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The recent Lux Redux study on Luxury sheds light on the psychology and perceptions of this audience. From aspirational purchases to thrilling experiences, Luxury airport advertising aligns with an image that these shoppers hold of themselves but also affects brand perceptions beyond the airport.
The recent findings in the Global Shopper Connections2 study by JCDecaux OneWorld, the international division of JCDecaux, revealed the shopping habits of international travellers within all environments, both during their trips and in their everyday life. Following on from the findings, JCDecaux UK broadened the focus on the effects of Luxury airport advertising beyond the airport with the recent study Luxe Redux. The study revealed that Luxury advertising at the airport influences not only airport shopping and long-term brand perceptions but can also reflect the goals of consumers. In this instalment, we hone in on the findings focusing on the psychology of Luxury shoppers.
Lux Redux explores the perceptions of Luxury advertising and its effects beyond the airport

Luxury and ‘me time’

What does Luxury mean to the individual? The The Meaning of Luxury by BDRC Continental identified three key aspects, which link the subconscious mind to Luxury ownership: Time, Freedom and Personal Expression. All three have a personal element to them.  The results of the Lux Redux study seem to support the idea that Luxury often means a personal experience for people, a treat. The study underlines a consensus among the audiences regarding associations with Luxury with 70% associating Luxury with ‘leisure time’, ‘having personal time’ and ‘indulgence’.
Guerlain, Paris Orly Airport

Luxury appeals to the aspirational mindset

According to YouGov Affluent Survey 2017, consumers search for brands that satisfy their underlying emotional needs of success, privilege and exclusive ownership. The results of the Lux Redux study also reinforce the same personal motivations behind Luxury Shopping. The study highlights that when peoples shop for Luxury they are principally driven by the feelings of success (61%), privilege (58%) and exclusivity (57%). It appears that Luxury offers more than just material satisfaction; for many, it also offers a feeling of success and reinforces their individual goals.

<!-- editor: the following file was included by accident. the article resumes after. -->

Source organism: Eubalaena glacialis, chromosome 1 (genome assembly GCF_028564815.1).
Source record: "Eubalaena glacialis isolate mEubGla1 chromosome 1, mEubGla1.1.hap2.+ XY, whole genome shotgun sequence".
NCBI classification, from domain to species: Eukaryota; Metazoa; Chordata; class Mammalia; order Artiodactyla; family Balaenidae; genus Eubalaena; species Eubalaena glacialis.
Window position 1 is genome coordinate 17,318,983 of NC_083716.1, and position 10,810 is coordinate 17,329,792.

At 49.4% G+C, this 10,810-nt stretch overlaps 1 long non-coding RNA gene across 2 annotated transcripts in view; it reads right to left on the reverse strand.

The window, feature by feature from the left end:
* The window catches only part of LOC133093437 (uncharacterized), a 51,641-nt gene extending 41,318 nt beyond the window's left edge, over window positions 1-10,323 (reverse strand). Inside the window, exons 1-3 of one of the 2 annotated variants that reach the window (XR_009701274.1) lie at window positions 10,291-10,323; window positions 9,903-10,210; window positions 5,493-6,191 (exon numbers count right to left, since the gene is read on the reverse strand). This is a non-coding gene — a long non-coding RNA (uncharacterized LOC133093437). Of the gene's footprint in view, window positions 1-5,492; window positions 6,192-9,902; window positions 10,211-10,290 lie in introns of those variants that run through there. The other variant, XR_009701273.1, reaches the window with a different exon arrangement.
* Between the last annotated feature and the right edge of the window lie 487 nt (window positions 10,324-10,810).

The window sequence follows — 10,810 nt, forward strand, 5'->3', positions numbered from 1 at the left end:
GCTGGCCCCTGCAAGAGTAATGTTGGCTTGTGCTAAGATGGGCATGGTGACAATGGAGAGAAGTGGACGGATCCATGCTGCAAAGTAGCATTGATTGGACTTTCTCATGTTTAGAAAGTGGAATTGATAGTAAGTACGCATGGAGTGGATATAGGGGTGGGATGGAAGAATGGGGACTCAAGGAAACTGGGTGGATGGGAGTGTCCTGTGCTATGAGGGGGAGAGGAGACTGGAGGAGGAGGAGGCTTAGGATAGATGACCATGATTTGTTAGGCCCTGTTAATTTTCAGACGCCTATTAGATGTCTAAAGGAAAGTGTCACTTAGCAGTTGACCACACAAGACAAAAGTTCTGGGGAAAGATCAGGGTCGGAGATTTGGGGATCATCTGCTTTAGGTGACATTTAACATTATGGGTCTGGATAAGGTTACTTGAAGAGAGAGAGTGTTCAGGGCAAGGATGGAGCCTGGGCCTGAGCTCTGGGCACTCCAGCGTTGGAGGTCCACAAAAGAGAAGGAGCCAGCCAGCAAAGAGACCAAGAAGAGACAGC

Brioni, Beijing Airport

Beyond the environment

A trend emerges when looking at Luxury perceptions and people’s activities side by side. The study reveals that 73% of respondents ‘like to treat themselves/indulge at the airport’ and 70% ‘expect to see Luxury brands advertised at the airport’. The connection between the three themes revolving around indulgent leisure time and travel is palpable.
The power of advertising and its connection to Luxury presents a great opportunity for these brands to target affluent audience who are in the right mindset to embrace brand messages and who have the material conditions to enjoy high-end products.
Today, air travel and luxury shopping go hand in hand. Both induce the feelings of happiness and excitement. The positive and sometimes even impulsive mindset during a trip coincides with the perception of a Luxury purchase as a treat. 
Prada, Dubai Airport
This coincidence is further highlighted when asking about shopping habits of airport passengers. 75% of the Lux Redux audience admit to buying Luxury items and are actively thinking about Luxury shopping opportunities, with an impressive 89% also looking to maintain or increase their amount of Luxury spending.
But the most successful Luxury advertisers understand that they are selling a lifestyle that aligns with their audiences’ aspirations. By tuning into the needs of existing and potential consumers, luxury advertising, whether at the airport or beyond, does more than benefit from a receptive audience. It is paramount to reaffirming brand perceptions in the long-run and building associations between brands and a lifestyle.

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Published in International